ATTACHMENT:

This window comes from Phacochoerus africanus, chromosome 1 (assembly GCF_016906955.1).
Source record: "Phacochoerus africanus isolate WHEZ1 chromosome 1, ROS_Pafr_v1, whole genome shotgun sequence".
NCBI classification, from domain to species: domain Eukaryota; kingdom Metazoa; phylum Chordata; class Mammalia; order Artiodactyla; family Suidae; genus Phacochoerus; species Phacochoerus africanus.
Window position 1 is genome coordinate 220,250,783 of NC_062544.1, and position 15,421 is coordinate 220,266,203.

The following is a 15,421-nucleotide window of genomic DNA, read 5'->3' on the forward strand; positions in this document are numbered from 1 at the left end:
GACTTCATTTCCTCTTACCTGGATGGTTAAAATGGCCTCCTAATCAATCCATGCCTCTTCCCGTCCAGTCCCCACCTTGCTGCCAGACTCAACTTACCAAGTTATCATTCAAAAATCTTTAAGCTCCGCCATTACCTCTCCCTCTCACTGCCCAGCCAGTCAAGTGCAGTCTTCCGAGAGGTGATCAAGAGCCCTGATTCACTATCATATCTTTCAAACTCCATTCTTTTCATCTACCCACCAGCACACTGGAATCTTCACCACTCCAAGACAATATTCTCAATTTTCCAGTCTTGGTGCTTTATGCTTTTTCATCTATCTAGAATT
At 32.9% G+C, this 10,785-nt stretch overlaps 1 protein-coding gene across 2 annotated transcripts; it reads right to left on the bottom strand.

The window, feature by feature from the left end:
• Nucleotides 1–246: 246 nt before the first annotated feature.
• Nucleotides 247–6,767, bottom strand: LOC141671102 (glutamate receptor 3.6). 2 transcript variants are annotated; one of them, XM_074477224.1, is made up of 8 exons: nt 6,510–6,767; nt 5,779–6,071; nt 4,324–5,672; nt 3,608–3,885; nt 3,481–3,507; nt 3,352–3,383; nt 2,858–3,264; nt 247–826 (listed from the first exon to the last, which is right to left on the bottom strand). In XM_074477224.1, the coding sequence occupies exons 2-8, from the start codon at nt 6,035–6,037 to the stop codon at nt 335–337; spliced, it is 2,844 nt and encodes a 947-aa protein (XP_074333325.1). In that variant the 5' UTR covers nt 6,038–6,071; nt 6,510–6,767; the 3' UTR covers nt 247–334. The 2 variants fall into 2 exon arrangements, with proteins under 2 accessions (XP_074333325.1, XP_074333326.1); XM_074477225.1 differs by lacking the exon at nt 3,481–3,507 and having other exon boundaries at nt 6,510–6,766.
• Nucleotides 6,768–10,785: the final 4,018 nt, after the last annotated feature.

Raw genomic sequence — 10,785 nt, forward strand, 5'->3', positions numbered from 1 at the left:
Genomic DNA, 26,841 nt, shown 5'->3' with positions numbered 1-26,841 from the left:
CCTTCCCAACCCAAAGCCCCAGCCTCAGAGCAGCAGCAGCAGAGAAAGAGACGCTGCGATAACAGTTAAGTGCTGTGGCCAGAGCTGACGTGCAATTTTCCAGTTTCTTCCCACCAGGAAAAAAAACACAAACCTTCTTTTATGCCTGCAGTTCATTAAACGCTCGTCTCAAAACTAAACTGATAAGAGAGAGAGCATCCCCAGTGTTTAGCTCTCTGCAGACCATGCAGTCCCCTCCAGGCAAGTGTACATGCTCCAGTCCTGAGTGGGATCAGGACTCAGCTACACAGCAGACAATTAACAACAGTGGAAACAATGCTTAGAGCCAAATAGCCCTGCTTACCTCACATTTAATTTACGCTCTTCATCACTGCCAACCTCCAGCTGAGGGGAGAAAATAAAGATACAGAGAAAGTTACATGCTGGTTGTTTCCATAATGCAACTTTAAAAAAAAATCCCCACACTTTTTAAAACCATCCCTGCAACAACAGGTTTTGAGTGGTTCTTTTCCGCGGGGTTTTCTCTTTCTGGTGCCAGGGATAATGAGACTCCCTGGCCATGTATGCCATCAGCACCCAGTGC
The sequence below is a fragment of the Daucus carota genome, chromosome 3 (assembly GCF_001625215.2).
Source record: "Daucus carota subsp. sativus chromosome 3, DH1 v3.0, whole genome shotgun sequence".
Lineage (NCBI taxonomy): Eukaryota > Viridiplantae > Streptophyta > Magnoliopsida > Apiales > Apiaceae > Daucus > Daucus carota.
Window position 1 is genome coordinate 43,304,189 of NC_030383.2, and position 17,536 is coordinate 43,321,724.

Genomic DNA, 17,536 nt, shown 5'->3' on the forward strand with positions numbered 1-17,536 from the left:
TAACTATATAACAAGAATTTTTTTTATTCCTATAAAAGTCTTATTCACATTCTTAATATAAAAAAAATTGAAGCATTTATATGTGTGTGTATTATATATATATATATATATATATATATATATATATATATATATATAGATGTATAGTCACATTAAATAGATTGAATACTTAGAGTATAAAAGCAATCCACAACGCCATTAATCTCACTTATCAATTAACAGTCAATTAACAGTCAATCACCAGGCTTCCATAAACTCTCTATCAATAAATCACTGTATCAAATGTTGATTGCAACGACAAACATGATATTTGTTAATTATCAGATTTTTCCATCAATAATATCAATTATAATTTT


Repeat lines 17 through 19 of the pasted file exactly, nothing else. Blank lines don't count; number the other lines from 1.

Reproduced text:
Lineage (NCBI taxonomy): Eukaryota > Viridiplantae > Streptophyta > Magnoliopsida > Apiales > Apiaceae > Daucus > Daucus carota.
Window position 1 is genome coordinate 43,304,189 of NC_030383.2, and position 17,536 is coordinate 43,321,724.

Genomic DNA, 17,536 nt, shown 5'->3' on the forward strand with positions numbered 1-17,536 from the left: